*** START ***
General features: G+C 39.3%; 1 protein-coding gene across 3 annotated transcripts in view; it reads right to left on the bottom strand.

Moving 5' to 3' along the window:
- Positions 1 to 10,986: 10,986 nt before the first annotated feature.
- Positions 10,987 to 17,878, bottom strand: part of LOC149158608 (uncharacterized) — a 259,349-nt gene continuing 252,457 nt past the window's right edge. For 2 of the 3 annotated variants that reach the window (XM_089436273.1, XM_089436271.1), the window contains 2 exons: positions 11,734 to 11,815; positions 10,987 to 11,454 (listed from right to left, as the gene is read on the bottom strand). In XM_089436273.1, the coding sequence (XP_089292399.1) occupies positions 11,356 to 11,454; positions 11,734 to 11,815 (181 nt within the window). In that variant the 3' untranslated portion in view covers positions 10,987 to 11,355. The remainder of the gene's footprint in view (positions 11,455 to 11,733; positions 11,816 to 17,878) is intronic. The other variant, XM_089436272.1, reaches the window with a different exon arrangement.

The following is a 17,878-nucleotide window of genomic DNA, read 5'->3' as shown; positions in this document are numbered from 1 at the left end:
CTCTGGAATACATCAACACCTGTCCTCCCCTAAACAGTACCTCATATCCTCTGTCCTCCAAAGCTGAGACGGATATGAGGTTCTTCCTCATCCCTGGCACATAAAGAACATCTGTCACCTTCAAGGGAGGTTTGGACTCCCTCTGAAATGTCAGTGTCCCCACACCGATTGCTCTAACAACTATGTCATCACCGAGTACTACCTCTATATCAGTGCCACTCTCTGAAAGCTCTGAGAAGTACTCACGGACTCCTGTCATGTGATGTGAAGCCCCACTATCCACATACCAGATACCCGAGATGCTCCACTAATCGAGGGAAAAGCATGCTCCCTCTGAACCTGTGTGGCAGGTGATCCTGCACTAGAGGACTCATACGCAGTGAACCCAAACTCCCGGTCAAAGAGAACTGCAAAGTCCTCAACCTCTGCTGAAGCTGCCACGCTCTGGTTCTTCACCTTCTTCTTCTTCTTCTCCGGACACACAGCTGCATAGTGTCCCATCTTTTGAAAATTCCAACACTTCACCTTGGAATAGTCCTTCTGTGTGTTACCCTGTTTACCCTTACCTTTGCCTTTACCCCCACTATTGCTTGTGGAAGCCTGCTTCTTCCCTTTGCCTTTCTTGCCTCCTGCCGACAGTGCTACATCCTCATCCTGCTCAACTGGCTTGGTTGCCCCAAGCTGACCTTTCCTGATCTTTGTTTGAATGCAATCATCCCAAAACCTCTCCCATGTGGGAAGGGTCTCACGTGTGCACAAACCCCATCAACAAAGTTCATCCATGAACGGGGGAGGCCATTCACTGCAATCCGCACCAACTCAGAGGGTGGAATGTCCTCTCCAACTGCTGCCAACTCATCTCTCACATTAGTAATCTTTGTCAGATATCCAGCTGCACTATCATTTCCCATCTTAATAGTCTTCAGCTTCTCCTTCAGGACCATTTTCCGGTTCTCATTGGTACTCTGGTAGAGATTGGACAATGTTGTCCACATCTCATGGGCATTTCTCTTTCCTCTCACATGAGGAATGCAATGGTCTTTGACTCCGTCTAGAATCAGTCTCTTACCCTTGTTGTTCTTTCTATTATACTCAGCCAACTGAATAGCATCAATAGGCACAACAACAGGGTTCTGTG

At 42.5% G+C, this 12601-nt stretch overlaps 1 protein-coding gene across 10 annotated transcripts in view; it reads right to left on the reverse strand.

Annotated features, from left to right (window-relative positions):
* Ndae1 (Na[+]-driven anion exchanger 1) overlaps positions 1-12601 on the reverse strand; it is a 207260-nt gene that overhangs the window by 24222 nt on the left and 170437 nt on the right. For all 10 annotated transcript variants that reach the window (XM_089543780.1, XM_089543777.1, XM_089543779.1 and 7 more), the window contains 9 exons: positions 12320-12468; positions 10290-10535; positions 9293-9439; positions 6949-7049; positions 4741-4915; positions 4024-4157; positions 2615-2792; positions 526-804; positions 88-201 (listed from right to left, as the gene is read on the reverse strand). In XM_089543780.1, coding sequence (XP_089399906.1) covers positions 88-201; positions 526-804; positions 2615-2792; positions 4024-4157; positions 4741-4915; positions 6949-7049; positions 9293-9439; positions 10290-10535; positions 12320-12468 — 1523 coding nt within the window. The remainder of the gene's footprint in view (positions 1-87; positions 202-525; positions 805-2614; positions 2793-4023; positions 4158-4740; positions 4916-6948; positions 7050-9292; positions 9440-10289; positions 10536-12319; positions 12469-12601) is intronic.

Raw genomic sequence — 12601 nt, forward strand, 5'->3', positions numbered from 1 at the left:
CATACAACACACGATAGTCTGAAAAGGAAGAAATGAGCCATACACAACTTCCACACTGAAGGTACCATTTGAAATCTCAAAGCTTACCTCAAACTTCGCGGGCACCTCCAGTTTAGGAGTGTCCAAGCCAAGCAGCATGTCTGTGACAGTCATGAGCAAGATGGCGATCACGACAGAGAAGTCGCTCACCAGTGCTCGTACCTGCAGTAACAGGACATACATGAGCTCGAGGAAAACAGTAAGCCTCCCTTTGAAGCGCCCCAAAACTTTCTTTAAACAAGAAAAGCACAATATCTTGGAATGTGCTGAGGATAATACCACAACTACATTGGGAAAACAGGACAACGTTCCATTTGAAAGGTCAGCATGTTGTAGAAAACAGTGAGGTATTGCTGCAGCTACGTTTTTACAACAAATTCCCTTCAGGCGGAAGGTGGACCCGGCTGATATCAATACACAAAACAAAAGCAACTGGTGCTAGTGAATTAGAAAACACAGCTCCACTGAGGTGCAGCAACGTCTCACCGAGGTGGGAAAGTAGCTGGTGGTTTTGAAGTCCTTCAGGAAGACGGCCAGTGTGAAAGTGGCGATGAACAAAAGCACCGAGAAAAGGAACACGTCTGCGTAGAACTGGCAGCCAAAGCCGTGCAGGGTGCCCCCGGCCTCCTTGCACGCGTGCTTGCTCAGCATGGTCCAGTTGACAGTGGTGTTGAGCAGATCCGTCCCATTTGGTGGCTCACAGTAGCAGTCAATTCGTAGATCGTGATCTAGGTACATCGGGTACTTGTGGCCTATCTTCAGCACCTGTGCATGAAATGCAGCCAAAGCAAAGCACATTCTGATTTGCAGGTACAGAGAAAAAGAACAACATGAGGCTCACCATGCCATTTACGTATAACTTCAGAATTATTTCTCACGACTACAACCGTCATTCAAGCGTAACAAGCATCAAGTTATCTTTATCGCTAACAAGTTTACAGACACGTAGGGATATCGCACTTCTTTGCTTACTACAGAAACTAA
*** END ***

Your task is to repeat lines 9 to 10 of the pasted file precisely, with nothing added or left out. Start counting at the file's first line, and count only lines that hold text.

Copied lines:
* Ndae1 (Na[+]-driven anion exchanger 1) overlaps positions 1-12601 on the reverse strand; it is a 207260-nt gene that overhangs the window by 24222 nt on the left and 170437 nt on the right. For all 10 annotated transcript variants that reach the window (XM_089543780.1, XM_089543777.1, XM_089543779.1 and 7 more), the window contains 9 exons: positions 12320-12468; positions 10290-10535; positions 9293-9439; positions 6949-7049; positions 4741-4915; positions 4024-4157; positions 2615-2792; positions 526-804; positions 88-201 (listed from right to left, as the gene is read on the reverse strand). In XM_089543780.1, coding sequence (XP_089399906.1) covers positions 88-201; positions 526-804; positions 2615-2792; positions 4024-4157; positions 4741-4915; positions 6949-7049; positions 9293-9439; positions 10290-10535; positions 12320-12468 — 1523 coding nt within the window. The remainder of the gene's footprint in view (positions 1-87; positions 202-525; positions 805-2614; positions 2793-4023; positions 4158-4740; positions 4916-6948; positions 7050-9292; positions 9440-10289; positions 10536-12319; positions 12469-12601) is intronic.

Raw genomic sequence — 12601 nt, forward strand, 5'->3', positions numbered from 1 at the left: